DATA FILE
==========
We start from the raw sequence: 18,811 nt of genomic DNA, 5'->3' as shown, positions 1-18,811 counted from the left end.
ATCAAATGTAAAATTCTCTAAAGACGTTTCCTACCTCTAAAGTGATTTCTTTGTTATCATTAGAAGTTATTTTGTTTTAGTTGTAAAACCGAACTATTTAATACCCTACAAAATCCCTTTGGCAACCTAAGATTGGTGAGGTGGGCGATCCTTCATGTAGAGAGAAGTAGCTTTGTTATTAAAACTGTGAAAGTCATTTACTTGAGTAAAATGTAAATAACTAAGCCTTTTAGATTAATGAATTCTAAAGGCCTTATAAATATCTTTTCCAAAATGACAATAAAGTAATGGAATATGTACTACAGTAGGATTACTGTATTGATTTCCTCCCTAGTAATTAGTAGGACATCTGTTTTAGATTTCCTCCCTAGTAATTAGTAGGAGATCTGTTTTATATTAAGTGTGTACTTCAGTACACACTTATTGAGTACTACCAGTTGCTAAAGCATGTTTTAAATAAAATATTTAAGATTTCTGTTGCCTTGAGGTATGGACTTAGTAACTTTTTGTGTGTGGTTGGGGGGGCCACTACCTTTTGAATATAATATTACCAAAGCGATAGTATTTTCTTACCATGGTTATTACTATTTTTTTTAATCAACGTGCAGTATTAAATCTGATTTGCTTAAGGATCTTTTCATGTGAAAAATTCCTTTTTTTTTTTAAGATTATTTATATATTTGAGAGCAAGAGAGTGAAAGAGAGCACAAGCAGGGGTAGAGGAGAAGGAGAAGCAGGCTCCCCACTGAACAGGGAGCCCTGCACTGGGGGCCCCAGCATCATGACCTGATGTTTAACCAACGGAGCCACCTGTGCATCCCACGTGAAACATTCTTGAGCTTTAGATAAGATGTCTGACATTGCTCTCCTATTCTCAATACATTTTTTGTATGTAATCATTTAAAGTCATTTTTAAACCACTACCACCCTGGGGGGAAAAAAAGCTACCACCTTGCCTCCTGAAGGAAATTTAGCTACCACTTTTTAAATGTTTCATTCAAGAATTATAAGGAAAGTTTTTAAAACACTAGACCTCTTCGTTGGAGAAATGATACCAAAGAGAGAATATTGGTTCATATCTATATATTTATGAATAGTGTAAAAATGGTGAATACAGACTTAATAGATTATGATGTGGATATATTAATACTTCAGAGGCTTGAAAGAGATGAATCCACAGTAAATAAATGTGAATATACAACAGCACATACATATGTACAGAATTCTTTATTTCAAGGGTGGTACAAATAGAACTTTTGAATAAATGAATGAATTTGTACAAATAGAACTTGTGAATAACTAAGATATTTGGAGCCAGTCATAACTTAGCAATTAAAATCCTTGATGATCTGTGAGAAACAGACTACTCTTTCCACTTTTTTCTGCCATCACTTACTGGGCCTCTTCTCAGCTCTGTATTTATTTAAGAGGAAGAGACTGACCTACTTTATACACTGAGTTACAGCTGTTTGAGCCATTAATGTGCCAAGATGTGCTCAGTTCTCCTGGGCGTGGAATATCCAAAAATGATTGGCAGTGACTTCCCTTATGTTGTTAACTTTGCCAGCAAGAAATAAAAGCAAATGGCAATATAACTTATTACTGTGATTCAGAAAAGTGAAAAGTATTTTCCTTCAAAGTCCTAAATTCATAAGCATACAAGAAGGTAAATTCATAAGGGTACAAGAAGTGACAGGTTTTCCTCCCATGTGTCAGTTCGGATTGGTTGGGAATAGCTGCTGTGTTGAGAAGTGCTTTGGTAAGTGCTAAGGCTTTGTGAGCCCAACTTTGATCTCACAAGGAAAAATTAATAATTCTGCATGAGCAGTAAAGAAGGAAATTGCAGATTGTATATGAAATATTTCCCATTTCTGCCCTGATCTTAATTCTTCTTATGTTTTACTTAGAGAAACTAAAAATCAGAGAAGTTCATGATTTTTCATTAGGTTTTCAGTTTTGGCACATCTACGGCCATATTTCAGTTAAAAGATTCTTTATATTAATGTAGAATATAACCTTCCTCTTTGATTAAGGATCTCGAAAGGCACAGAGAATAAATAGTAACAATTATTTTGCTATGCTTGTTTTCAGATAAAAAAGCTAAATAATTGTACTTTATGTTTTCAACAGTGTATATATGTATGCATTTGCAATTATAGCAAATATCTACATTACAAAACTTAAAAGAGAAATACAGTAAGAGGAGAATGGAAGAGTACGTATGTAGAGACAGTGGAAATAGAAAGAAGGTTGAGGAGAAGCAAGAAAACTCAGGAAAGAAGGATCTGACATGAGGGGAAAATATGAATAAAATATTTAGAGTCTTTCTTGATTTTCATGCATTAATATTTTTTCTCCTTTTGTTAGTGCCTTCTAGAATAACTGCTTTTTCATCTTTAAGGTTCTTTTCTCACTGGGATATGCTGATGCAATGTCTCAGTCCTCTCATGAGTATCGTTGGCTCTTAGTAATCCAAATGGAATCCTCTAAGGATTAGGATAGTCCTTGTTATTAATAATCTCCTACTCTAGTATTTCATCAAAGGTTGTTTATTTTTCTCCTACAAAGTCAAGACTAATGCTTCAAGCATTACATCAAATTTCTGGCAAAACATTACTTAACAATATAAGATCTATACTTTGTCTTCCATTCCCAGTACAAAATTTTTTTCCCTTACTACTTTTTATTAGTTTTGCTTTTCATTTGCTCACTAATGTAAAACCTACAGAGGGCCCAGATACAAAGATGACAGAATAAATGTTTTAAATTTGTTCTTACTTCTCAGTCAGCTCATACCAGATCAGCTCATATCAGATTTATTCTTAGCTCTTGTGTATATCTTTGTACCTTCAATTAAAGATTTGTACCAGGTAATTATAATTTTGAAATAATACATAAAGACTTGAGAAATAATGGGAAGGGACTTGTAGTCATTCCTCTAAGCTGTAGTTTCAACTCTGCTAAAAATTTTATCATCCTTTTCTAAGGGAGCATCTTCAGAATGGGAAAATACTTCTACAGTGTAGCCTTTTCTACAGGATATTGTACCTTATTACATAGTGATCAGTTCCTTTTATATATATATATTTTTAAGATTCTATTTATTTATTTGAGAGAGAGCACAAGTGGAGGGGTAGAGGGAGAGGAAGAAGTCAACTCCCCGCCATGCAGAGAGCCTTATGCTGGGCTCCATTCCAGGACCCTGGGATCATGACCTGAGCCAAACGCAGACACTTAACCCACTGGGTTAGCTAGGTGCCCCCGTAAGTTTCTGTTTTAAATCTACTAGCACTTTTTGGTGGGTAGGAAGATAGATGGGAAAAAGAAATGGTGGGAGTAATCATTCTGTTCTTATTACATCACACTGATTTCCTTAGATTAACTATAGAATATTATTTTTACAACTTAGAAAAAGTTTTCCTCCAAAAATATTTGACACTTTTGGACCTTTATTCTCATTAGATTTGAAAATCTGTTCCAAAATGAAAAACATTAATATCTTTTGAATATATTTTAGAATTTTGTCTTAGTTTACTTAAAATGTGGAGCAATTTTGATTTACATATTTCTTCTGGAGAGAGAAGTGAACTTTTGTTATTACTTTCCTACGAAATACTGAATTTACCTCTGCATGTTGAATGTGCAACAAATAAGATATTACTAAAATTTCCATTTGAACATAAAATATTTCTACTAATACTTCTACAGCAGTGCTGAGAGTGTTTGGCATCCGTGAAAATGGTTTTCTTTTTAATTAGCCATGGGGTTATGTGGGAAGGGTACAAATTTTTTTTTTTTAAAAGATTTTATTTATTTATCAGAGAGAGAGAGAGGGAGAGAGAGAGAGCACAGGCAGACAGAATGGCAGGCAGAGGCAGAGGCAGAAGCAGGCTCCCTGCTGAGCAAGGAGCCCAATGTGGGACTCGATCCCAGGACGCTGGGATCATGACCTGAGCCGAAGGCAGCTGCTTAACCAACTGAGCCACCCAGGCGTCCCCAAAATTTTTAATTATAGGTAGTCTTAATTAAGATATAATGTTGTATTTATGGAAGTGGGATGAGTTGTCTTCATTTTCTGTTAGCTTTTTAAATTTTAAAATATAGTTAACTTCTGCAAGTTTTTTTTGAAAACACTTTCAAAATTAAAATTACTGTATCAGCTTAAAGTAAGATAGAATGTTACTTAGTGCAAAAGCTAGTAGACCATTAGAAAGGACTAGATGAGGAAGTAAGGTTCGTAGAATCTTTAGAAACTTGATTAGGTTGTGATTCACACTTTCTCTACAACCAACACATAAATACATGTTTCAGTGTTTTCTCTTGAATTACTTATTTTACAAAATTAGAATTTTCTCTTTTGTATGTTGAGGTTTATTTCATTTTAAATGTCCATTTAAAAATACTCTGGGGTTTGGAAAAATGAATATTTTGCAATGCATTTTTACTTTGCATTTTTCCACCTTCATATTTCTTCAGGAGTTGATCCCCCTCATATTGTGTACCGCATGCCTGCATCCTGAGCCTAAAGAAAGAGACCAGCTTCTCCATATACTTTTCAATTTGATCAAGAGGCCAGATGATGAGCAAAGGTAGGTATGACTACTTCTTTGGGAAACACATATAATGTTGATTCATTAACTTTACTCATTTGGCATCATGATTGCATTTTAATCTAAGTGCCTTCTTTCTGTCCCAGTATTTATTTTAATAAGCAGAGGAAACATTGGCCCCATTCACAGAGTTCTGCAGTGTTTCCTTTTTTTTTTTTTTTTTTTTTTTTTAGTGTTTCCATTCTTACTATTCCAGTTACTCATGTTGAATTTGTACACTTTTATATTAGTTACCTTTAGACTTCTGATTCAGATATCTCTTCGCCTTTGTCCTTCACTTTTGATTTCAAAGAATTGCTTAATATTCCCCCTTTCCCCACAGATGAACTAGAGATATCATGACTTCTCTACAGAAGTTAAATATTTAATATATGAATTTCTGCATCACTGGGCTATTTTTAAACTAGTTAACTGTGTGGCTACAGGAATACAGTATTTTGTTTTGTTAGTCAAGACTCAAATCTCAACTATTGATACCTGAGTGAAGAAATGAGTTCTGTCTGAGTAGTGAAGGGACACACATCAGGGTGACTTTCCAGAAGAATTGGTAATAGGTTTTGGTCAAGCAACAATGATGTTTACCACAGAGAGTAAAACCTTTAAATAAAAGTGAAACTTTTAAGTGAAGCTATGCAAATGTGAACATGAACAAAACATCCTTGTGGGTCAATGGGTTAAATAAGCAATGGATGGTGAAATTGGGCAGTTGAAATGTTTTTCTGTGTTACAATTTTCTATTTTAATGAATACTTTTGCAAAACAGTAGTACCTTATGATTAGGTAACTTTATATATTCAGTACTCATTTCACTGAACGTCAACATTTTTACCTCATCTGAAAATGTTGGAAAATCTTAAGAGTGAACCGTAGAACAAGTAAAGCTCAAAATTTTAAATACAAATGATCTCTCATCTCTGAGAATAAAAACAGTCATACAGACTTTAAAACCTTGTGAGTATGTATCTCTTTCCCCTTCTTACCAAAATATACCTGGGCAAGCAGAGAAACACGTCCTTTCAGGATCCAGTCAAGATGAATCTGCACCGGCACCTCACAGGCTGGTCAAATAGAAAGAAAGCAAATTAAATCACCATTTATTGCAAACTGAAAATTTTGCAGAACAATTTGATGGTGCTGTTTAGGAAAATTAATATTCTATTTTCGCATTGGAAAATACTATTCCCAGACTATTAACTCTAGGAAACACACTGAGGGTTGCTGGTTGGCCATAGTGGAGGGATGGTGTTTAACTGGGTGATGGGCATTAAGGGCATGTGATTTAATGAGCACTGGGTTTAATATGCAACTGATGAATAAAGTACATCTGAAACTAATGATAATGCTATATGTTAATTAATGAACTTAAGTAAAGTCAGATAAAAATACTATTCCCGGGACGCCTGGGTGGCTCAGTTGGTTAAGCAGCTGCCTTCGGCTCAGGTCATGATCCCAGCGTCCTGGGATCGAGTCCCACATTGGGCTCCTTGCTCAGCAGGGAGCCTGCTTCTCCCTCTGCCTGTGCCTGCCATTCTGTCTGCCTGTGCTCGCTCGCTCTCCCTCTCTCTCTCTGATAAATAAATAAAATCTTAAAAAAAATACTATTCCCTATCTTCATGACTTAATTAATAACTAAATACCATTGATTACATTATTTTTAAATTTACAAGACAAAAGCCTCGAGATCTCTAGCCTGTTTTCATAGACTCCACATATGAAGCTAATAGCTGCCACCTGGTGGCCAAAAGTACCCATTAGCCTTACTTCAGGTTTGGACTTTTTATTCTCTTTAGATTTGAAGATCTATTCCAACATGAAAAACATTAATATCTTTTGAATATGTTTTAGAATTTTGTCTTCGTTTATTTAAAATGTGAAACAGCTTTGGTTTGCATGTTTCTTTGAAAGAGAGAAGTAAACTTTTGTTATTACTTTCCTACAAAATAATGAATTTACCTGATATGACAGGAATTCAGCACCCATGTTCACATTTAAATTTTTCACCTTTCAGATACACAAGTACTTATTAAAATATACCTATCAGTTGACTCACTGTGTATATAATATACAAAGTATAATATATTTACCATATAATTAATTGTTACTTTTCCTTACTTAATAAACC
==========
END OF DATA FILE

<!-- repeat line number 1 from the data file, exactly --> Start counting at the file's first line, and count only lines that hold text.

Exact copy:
We start from the raw sequence: 18,811 nt of genomic DNA, 5'->3' as shown, positions 1-18,811 counted from the left end.